Gardening Laidback Gardener Tip of the Day Vegetables

How Many Vegetables per Person?

20170506A.jpegWhen the time comes to plant your vegetable garden, be it at your home or in a community garden, it’s always hard to figure just how many plants to put in. I once enthusiastically sowed 25 zucchini plants for a family of 3, two adults and one toddler: we had enough zucchini to feed a small army!

What follows is a suggestion of the number of plants you need per person. It assumes you eat a reasonable amount of vegetables, two servings per meal.

Obviously, small children eat less, so you could half their amount, and teenage boys eat more, so you might want to up it. Plus if you’re canning or otherwise storing some vegetables, or if you’re a vegetarian, you’d want to increase their number too.

Also consider your families likes and dislikes. If you all just love Swiss chard, plant more Swiss chard. If you can’t handle chili peppers (confession: I can’t!), drop it from your list.

Finally, some vegetables are real space guzzlers: do you really want to consecrate all the space necessary to growing a reasonable crop of asparagus and corn? You might want to consider buying those rather than growing your own.

  1. Asparagus 5–10 plants
  2. Bush bean 10–15 plants
  3. Pole bean 10–15 plants
  4. Beets 10–25 plants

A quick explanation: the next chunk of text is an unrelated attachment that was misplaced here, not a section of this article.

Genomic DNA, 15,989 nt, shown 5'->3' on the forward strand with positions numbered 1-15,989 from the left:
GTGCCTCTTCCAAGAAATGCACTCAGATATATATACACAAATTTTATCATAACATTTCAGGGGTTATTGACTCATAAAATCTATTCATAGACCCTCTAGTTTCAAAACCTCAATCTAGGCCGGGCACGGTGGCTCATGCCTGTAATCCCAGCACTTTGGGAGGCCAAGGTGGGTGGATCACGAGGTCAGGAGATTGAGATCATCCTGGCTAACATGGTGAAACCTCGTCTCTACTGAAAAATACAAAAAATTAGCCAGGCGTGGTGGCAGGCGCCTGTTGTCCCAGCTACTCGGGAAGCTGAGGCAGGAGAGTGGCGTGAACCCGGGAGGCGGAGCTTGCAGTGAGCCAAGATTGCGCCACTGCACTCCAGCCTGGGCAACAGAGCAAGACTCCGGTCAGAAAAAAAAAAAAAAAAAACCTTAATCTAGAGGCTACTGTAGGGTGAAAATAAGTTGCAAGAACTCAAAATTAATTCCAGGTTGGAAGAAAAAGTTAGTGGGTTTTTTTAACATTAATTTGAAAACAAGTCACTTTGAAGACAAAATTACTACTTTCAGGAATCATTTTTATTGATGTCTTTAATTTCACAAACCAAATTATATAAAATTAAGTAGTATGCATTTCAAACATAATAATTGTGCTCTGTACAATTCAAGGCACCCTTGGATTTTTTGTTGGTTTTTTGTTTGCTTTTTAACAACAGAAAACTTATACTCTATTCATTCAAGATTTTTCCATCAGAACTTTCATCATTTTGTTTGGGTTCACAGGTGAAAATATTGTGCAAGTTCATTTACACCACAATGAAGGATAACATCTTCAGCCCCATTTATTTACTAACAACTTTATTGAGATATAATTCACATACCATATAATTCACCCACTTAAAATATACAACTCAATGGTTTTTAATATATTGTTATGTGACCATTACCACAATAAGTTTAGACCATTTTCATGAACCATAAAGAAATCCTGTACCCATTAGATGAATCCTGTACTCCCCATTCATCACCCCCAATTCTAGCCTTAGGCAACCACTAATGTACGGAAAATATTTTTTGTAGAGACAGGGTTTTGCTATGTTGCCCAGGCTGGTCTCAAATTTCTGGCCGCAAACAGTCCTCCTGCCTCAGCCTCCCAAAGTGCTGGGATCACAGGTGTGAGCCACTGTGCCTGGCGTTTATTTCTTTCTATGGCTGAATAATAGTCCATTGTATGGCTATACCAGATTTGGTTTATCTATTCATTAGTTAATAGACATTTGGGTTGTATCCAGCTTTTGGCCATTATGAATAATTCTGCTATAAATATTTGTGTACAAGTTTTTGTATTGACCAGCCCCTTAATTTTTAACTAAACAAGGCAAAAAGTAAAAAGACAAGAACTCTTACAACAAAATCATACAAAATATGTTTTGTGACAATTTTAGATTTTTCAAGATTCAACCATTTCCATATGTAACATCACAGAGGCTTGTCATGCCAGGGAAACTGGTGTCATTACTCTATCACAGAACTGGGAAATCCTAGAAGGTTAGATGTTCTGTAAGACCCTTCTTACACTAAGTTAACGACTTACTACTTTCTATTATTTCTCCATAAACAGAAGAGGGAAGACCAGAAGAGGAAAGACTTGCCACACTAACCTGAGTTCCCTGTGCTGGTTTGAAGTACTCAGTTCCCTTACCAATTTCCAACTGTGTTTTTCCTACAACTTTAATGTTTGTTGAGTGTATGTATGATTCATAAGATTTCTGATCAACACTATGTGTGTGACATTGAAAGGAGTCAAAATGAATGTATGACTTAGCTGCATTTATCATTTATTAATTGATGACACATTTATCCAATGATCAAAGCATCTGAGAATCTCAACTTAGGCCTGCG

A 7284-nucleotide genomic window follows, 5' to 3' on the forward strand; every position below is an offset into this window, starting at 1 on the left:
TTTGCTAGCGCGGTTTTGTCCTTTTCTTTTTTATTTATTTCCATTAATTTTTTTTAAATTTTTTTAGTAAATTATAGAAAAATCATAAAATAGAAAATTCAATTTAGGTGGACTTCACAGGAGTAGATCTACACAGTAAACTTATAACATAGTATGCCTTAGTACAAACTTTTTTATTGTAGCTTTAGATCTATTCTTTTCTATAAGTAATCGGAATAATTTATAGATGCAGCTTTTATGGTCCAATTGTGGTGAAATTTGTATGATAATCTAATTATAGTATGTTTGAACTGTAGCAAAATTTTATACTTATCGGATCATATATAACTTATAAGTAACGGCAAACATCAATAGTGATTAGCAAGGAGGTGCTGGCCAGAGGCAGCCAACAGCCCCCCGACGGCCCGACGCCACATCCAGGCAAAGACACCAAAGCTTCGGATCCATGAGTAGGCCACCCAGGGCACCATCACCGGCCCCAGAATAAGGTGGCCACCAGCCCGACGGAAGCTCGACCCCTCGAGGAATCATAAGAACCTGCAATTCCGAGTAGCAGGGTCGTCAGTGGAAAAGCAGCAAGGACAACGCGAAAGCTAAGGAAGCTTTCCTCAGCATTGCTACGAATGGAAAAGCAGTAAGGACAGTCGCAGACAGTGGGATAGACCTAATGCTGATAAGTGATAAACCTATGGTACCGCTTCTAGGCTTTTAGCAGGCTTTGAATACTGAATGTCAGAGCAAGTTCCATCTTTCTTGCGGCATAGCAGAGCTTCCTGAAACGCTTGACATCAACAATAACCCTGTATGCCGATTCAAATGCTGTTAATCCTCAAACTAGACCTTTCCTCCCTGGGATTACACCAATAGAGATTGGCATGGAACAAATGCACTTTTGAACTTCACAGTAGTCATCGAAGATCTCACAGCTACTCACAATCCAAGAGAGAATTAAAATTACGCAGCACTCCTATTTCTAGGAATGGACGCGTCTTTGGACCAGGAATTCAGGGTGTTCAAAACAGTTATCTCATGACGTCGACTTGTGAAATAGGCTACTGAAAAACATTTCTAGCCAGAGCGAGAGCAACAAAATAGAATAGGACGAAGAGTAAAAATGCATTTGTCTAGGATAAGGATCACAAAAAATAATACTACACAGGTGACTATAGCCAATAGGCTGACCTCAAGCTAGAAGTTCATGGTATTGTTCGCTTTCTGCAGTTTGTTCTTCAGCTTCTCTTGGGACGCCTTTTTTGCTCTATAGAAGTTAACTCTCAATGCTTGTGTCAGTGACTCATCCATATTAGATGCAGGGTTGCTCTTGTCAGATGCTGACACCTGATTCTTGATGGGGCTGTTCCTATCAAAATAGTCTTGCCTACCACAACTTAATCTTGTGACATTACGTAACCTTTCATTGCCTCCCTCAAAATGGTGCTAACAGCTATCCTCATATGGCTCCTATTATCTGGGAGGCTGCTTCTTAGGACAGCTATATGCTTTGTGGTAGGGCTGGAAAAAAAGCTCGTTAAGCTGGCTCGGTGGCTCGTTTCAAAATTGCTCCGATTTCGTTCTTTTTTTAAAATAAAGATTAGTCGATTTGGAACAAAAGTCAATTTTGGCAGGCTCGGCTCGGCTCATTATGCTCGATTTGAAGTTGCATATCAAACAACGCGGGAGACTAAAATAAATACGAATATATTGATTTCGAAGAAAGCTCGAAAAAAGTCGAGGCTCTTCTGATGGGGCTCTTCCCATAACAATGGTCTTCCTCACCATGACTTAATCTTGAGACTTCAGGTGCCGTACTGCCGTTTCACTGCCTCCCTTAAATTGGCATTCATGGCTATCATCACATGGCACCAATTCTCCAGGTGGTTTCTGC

5. Bok Choy 3–5 plants
  6. Broccoli 3–5 plants
  7. Brussels sprouts 2–5 plants
  8. Cabbage 3–5 plants
  9. Carrot 15 plants
  10. Cauliflower 2–5 plants
  11. Celery 2–8 plants
  12. Corn 10–20 plants
  13. Cucumber 1–2 plants
  14. Eggplant 1–3 plants
  15. Garlic 3–5 plants
  16. Kale 2-7 plants
  17. Leek 5–15 plants
  18. Romaine lettuce 2–5 plants
  19. Leaf lettuce 20–30 plants
  20. Melon 1-3 plants
  21. Mesclun 2-7 plants
  22. Onion 10–25 plants
  23. Peas 15–20 plants
  24. Bell pepper 3–5 plants
  25. Chili pepper 1–3 plants
  26. Potato 5–10 plants
  27. Radish 10–25 plants
  28. Rhubarb 2 plants
  29. Spinach 5–10 plants
  30. Swiss chard 5–10 plants
  31. Summer squash 1–3 plants
  32. Winter squash 1–2 plants
  33. Tomatoes 1–4 plants
  34. Turnip 3–4 plants
  35. Zucchini 1–3 plants

Good gardening!

Larry Hodgson is one of Canada’s best-known garden communicators. He has notably been editor-in-chief of HousePlant Magazine, Fleurs, Plantes et Jardins, À Fleur de Pot and Houseplant Forum magazines and is currently the garden correspondent for Le Soleil and radio garden commentator for CKIA-FM Radio. He has written for many garden publications in both the United States and Canada, including Canadian Gardening, Harrowsmith, Horticulture, Fine Gardening and Organic Gardening. He also speaks frequently to horticultural groups throughout Canada and the U.S. His book credits include The Garden Lover’s Guide to Canada, Complete Guide to Houseplants, Making the Most of Shade, Perennials for Every Purpose, Annuals for Every Purpose, and Houseplants for Dummies, as well as nearly 60 other titles in English and French. He is a past president of the Garden Writers Association (now Garden Communicators International) and the winner of the prestigious 2006 Garden Media Promoter Award offered by the Perennial Plant Association. He resides in Quebec City, Quebec, Canada.

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